A giant in the Christian faith went home to be with the Lord on Friday. Dr. Timothy Keller, the longtime pastor of Redeemer Church in New York City, suffered from pancreatic cancer since 2020. He breathed his last breath alone in the room with his wife, Kathy, who had just kissed him on the forehead. Since his death, tributes have appeared in almost every major publication, including two pieces in The Atlantic and three in The New York Times.
Like many who mourned his passing, I never met Dr. Keller in person. Also, like many others, he served as a mentor from afar. I could talk for days about the ministry insights I learned from him, but those are not the most important. Through his sermons, books, articles, and interviews, I gleaned an approach to following Jesus and engaging the people around me with the Gospel.
While this list could be much longer, these are the three most important lessons about following Jesus from Dr. Tim Keller.
Cultivate the heart of an evangelist.
Dr. Keller is best known for his evangelistic preaching in Manhattan. When he moved to New York City in 1989, the city was already ahead of most of the country in its embrace of secularism. Many New Yorkers not only didn’t believe the Gospel, but they thought religion was a negative force in the world.
Many convinced skeptics became Christians through Keller’s preaching and teaching. In his sermons, he addressed skeptics’ doubts and showed why the Christian faith answered those doubts. He helped them understand how Jesus fulfilled all of their deepest longings and desires. He patiently answered questions from skeptical people and did so without belittling their concerns.
American Christianity could learn from Keller’s desire to share the Gospel with unbelievers. He did not adopt a culture war approach of opposing culture with political means. Instead, he offered the Gospel to unbelievers and did so in a way that made them want to listen. His passion for seeing people come to Jesus challenges us to throw off our combative approach to the culture and calls us to seek to be persuasive instead.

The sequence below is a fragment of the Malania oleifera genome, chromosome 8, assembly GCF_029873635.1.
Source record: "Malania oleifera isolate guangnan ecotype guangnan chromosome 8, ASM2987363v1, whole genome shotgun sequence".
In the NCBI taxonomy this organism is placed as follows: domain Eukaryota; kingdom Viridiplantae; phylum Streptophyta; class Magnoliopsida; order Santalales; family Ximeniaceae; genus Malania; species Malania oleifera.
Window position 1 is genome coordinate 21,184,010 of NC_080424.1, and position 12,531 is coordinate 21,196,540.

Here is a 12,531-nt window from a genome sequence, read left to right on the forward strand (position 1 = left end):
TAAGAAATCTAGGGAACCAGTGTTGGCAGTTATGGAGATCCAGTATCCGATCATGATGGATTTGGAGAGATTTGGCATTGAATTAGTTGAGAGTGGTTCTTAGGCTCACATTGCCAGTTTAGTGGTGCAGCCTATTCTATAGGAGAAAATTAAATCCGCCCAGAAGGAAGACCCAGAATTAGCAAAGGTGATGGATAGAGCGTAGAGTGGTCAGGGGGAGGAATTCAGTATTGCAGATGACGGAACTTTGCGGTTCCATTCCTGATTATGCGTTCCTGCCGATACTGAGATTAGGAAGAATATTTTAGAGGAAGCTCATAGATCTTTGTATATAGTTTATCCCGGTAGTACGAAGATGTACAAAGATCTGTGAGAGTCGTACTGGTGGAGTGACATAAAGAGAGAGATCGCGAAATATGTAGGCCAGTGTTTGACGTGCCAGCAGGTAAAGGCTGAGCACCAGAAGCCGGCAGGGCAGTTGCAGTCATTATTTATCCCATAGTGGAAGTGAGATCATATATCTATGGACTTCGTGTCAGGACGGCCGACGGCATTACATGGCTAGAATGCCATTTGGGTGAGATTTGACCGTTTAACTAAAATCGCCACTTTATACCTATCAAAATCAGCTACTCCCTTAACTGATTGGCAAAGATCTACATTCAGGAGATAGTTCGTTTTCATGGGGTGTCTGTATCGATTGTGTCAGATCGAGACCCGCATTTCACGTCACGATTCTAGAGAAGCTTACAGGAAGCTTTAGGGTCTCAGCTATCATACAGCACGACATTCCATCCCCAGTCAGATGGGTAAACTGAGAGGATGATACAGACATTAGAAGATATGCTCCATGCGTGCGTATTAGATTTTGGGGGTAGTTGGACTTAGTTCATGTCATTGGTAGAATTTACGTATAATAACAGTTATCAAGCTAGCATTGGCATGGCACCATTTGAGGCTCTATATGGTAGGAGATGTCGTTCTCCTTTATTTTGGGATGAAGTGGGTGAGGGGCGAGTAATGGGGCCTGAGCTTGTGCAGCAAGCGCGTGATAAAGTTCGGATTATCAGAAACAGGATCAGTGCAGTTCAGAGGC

Understand what motivates your behavior.
When addressing Christians, Keller did not move from preaching good news to unmercifully hammering our failures. He helped Christians understand how the Gospel moved us away from our sins. When preaching about adultery, he avoided browbeating believers over their sins or merely offering advice on avoiding sexual sin. He aimed at the heart to help Christians understand why they wanted to commit adultery and gave them the tools to change the motivational structure of their hearts.
Keller was fond of speaking about the “sin underneath the sin.” He believed all sin had root causes that we could trace back to deeper sins in the heart. In his book Counterfeit Gods, Keller showed that idolatry was at the heart of human sin. He identified three main idols–money, sex, and power–that lead to many other sins.
This helps us understand how to change our behavior and how to disciple other people through their sins. The man who develops an addiction to pornography doesn’t just need his internet cut off. He must repent of his idolization of sexual pleasure. Seeing human behavior like this enables us to deal with sin in the heart rather than merely changing outward behavior.
Model kindness and humility in all your interactions.
When Tim Keller moved to New York City, he would schedule question-and-answer times after his sermons. During these times, he would allow people to honestly voice their objections to Christianity in general and his sermons in particular. Through this, he did not get defensive but instead used it as an opportunity to grow as a preacher and an evangelist.
A number of stories about Keller’s obvious humility have come out in recent days. One person on Twitter told the story of writing an article that was critical of something Dr. Keller had taught. Keller responded by emailing the person, clarifying what he meant, and then asked how he could be clearer in his writing in the future. Not many public figures would not respond to criticism in this fashion.
We all need mentors who show us how to follow Jesus. The best mentors are those who are closest to us. Distant mentors can be a blessing too. Tim Keller was that distant mentor for me. He will be missed, but I am grateful that God gave him to us for the time he did.
Scott Slayton writes at “One Degree to Another.” https://scottslayton.substack.com.
The views expressed in this commentary do not necessarily reflect those of Christian Headlines.
Photo courtesy: ©Gospel in Life, used with permission.
Scott Slayton writes at “One Degree to Another.”